As you can probably guess, when I received my DVD of She from Netflix, I watched the black and white version first. I then went through the colorized version while listening to the commentary, so I’ll have a few specific comments about that later.
She was intended as Cooper’s splashy follow-up to the box-office monster King Kong. Lavish and filled with fantasy, it seemed a cinch to connect with audiences, but it lost money when it was released. It might have turned into a vanished film had Buster Keaton not kept a print of it stored in his garage, and it was recovered in the 1970s.
She is adapted from H. Rider Haggard’s classic 1887 novel, a foundational work in the “Lost Civilization” genre that Haggard helped ignite with his other famous novel, King Solomon’s Mines. But Cooper, along with his writing team of Ruth Rose (co-author of Kong’s script) and Dudley Nichols, switched the lost civilization from Africa to the Arctic. Technically, the Arctic is also a desert because it has almost no precipitation, but it’s still a bizarre locale switch. The lavish 1965 Hammer version with Ursula Andress in the title role moved the story back to Haggard’s beloved Africa. (By the way, it would be nice if somebody released the ’65 version on a Region 1 DVD some time before the polar ice caps melt.)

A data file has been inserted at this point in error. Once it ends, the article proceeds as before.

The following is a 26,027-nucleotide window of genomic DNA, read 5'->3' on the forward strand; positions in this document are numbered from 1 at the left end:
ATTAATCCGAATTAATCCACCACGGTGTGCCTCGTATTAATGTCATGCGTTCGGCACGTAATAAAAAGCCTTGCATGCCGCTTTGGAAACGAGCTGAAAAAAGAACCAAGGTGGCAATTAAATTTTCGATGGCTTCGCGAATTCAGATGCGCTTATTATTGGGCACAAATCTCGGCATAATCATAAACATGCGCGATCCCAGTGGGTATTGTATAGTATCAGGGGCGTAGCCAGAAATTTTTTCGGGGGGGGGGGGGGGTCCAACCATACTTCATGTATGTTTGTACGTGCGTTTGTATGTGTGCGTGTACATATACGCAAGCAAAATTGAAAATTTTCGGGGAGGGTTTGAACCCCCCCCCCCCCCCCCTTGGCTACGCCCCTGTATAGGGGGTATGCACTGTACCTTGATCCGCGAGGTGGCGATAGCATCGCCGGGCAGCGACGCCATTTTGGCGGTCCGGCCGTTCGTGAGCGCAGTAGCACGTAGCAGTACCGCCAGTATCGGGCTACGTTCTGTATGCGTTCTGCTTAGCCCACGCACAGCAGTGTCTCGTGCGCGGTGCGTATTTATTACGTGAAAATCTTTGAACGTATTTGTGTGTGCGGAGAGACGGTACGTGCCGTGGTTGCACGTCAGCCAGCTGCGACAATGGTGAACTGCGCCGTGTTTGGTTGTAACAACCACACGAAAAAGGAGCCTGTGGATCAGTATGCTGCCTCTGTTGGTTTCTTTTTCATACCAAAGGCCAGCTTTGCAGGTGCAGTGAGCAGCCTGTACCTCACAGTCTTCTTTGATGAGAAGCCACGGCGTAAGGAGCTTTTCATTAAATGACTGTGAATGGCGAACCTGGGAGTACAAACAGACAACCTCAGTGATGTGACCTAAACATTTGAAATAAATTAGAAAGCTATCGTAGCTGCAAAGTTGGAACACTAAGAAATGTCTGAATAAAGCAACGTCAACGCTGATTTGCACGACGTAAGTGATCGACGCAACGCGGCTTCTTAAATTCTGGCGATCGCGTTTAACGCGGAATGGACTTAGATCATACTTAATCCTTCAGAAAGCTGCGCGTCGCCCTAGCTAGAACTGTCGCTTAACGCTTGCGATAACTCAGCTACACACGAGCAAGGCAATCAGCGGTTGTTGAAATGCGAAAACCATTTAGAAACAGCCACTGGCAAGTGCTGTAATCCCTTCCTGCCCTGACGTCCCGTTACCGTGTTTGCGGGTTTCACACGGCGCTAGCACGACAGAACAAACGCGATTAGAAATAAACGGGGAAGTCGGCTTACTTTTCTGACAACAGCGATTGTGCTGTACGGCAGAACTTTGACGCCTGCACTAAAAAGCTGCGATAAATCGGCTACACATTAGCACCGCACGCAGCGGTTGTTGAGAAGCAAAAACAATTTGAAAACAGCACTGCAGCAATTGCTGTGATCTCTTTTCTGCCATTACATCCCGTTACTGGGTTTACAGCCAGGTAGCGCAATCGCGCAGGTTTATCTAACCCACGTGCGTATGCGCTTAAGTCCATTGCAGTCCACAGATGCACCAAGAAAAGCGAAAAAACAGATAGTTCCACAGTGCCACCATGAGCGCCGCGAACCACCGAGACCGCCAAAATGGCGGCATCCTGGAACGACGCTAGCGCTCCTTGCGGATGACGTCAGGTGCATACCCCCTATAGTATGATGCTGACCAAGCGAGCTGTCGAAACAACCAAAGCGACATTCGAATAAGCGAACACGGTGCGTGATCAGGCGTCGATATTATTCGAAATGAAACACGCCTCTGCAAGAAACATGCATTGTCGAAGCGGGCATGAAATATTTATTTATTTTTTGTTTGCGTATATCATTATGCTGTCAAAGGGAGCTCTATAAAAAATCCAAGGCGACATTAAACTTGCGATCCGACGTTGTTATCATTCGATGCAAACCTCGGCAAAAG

Leo Vincey (Randolph Scott) comes to London to see his dying uncle at his urgent summons. His uncle wants him to search out a family legend about a distant Flame of Life that may contain an element that grants eternity. Through the magic of a title card, the audience is whisked away with Leo and his uncle’s partner Holly (Nigel Bruce, Dr. Watson to Basil Rathbone’s Holmes) to the Arctic Circle. A grizzled guide takes them into the unknown territory, with his perky adopted daughter Tanya (Helen Mack, the female lead in Son of Kong) along for the romantic interest Fay Wray part. Actually, as the plot unfolds, the similarities to Kong will seem more and more obvious. Cooper clearly knew what sort of fantasy-adventure he loved.